The actual origins of the Siamese have been lost, but it is fairly certain that it is Eastern in origin. Manuscripts from Ayudha, the ancient capital of Siam (now Thailand), record native cats. One of these manuscripts, Cat Book Poems dating from 1350, pictures a pale-coated cat with a black mask, tail, feet and ears. The Siamese made its debut in Europe in 1871 at the Crystal Palace Cat Show in London. In 1879 the first Siamese arrived in the United States as a gift to the wife of President Rutherford Hayes from the US Consul in Bangkok.
The original Siamese shown were seal points, but as blue, chocolate and lilac colors appeared, they were accepted for show. In the seventies tabby points and red and cream points made their appearance on the show bench. 1989 saw the acceptance of silver tabby points and smoke points. Around the same time particolor points were accepted for show. TICA currently accepts all colors and patterns of the pointed category for show.
The Siamese is the perfect pet for someone who wants lots of interaction and activity. They are wonderful with children and other pets. They are very loving, loyal, intuitive, demanding and social. It has been said by many who have owned Siamese that one should have two - so that they can entertain each other while their owners are away. Otherwise, one must be prepared to drop everything upon returning home in order to spend half an hour or more "hearing about the day". Siamese are very intelligent and have a lot to say...they always have the last word.
They are very playful, entertaining themselves for hours. They have their favorite toys and never tire of playing throughout their lives. They are natural fetchers and will fetch as long as someone is there to toss! They are very amusing pets.
They love to pile up in a heap, whether it is in a lap or in front of the fridge to soak up the warmth or in a kitty kozy. They are as likely to crawl under the covers and snuggle as they are to curl up in a warm windowsill. They LOVE warm places.
The Siamese, like the other breeds in its group, is a long elegant cat that is defined by extremes - long tubular body, long well-angulated legs, long tapering tail, long triangular head, huge triangular ears. Nothing about the Siamese is round. It is angular in every way. In contrast with all of the long physical features, its coat is very short, glossy and sleek, and lies close to the body with a very fine texture.
One of the most striking features of the Siamese is its medium-large expressive almond eyes in a deep rich blue color. Eyes set in an oriental slant are like no other breed of cat (outside of the breed group). Eyes create the expression that says "Siamese". The almond shape gives the "oriental" appearance to the face. Together with the ears, the eyes create the unique look or "essence" of the breed.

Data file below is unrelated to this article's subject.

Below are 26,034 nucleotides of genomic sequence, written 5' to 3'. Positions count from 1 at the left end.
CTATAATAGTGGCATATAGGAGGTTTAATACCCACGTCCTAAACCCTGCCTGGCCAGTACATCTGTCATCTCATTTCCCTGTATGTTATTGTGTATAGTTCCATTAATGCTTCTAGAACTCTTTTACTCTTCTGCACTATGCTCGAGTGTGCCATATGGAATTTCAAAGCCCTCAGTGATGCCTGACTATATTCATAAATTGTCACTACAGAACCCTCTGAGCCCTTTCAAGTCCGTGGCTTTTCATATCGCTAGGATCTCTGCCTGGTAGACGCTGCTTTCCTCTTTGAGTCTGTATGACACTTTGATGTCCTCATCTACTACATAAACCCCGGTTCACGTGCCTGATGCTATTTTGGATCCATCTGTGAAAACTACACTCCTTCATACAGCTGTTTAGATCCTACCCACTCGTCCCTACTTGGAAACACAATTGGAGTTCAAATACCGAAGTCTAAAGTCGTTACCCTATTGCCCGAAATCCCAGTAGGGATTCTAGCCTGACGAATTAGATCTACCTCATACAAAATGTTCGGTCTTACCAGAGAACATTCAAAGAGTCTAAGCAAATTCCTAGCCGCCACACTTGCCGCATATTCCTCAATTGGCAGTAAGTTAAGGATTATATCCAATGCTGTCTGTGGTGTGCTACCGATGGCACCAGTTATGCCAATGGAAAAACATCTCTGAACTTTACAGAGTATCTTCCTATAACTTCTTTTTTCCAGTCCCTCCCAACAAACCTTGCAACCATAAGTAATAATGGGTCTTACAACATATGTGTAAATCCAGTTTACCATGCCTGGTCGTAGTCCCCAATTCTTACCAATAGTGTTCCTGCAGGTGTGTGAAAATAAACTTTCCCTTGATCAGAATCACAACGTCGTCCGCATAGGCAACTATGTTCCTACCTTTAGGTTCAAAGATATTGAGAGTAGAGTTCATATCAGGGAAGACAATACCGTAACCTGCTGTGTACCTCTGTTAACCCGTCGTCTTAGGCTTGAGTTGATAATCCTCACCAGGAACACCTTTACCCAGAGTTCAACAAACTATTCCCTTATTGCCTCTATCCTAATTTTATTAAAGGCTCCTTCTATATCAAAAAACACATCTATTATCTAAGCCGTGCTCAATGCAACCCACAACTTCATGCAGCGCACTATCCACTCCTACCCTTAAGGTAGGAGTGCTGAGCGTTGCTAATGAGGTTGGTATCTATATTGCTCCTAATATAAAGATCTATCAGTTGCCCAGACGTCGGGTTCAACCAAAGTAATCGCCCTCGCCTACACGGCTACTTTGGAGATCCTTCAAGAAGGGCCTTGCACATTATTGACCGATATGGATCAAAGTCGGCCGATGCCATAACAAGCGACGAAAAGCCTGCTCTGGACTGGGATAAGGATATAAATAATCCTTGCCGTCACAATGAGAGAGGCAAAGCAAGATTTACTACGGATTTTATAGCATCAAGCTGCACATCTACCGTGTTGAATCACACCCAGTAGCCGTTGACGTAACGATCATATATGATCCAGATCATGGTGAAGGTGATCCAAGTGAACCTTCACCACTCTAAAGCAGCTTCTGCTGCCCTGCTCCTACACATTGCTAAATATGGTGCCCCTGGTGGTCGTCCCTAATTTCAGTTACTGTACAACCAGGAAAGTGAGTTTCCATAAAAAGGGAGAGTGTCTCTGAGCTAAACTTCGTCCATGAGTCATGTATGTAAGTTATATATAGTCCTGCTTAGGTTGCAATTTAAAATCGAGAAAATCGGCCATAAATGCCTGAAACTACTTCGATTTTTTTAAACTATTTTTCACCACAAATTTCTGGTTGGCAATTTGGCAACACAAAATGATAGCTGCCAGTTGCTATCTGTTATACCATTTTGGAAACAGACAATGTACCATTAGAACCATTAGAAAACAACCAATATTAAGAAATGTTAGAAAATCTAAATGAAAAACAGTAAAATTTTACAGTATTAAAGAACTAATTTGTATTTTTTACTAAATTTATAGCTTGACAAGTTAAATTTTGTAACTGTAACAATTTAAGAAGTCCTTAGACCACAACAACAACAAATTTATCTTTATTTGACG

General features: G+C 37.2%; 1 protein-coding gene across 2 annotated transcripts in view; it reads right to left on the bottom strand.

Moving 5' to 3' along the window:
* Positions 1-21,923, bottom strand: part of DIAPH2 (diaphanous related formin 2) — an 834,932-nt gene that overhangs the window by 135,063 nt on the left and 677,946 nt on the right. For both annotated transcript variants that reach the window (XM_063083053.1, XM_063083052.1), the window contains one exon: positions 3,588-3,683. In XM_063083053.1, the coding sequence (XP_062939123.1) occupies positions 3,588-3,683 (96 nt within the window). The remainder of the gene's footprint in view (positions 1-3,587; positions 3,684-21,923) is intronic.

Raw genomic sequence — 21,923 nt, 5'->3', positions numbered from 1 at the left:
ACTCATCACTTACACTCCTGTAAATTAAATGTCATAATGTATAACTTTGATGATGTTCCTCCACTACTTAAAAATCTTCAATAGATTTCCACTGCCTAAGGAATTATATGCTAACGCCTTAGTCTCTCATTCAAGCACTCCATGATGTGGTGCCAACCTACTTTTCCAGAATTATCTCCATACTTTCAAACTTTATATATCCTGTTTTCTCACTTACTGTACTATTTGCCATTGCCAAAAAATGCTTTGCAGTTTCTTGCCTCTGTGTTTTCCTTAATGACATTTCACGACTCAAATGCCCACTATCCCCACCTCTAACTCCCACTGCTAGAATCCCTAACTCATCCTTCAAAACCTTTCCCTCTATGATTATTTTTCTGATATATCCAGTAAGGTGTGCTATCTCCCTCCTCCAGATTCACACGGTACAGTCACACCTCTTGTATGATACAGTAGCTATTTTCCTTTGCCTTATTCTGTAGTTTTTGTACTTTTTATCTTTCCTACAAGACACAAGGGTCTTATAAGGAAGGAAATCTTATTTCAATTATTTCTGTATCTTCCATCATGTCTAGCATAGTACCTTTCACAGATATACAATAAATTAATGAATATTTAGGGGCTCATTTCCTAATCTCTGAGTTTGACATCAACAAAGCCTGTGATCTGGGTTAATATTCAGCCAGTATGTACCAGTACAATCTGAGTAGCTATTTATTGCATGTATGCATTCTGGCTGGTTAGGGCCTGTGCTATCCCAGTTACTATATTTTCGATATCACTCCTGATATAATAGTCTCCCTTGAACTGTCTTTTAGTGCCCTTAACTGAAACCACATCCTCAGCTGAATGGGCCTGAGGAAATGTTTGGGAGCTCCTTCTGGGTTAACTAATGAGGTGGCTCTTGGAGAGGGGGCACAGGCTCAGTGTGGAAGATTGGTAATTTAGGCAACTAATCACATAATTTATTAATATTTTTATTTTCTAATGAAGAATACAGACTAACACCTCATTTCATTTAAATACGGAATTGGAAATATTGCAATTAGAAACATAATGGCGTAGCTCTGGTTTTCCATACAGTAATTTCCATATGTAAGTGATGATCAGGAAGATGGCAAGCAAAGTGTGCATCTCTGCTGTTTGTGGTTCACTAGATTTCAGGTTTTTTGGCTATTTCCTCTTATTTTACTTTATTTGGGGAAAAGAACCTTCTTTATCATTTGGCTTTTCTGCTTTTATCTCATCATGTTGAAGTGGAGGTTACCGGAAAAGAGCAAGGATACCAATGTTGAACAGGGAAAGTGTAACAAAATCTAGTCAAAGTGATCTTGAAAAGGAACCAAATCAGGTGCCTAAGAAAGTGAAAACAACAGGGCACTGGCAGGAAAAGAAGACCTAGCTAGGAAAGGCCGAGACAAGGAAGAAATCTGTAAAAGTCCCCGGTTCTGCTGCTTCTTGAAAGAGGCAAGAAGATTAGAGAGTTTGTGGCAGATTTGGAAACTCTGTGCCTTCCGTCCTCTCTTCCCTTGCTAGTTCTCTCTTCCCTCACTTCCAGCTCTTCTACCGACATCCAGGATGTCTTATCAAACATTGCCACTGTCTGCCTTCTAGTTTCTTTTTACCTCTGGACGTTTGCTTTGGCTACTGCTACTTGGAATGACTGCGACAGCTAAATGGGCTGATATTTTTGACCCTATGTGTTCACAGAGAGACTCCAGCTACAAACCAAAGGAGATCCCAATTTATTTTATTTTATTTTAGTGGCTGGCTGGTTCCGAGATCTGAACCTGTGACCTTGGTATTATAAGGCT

The contrast between the point color - the color of the ears, mask, legs and tail - and the paler body color makes for a very striking and attention-getting pattern. Together with the long tapering lines, svelte and lithe body, solid weight without bulk and refined boning, the Siamese is a work of art, distinct from all other breeds of cats.
Health Issues Common to Siamese
The Siamese cat may be more prone to respiratory and dental problems than cats with a less extreme head type, and they occasionally have problems with crossed eyes or a kinked tail, but by and large they're a fairly healthy breed.
Nonetheless, all pedigreed cats have the potential to develop genetic health problems, just as all people have the potential to inherit a particular disease. Run, don't walk, from any breeder who does not offer a health guarantee on kittens, who tells you that the breed is 100 percent healthy and has no known problems, or who tells you that her kittens are isolated from the main part of the household for health reasons.
Pet Insurance for Siamese
Pet insurance for purebred cats costs more than for mixed breed cats. This is because a purebred cat is more likely than a mixed breed cat to make claims for hereditary conditions that are expensive to treat.
Embrace cat insurance plans offer full coverage for all breed-specific conditions (excluding those that are pre-existing) to which purebred cats are susceptible. The best time to get pet insurance for your cat is when he's a healthy kitten. You can't predict what will happen in the future, and pet insurance is the one thing you can't get when you need it the most.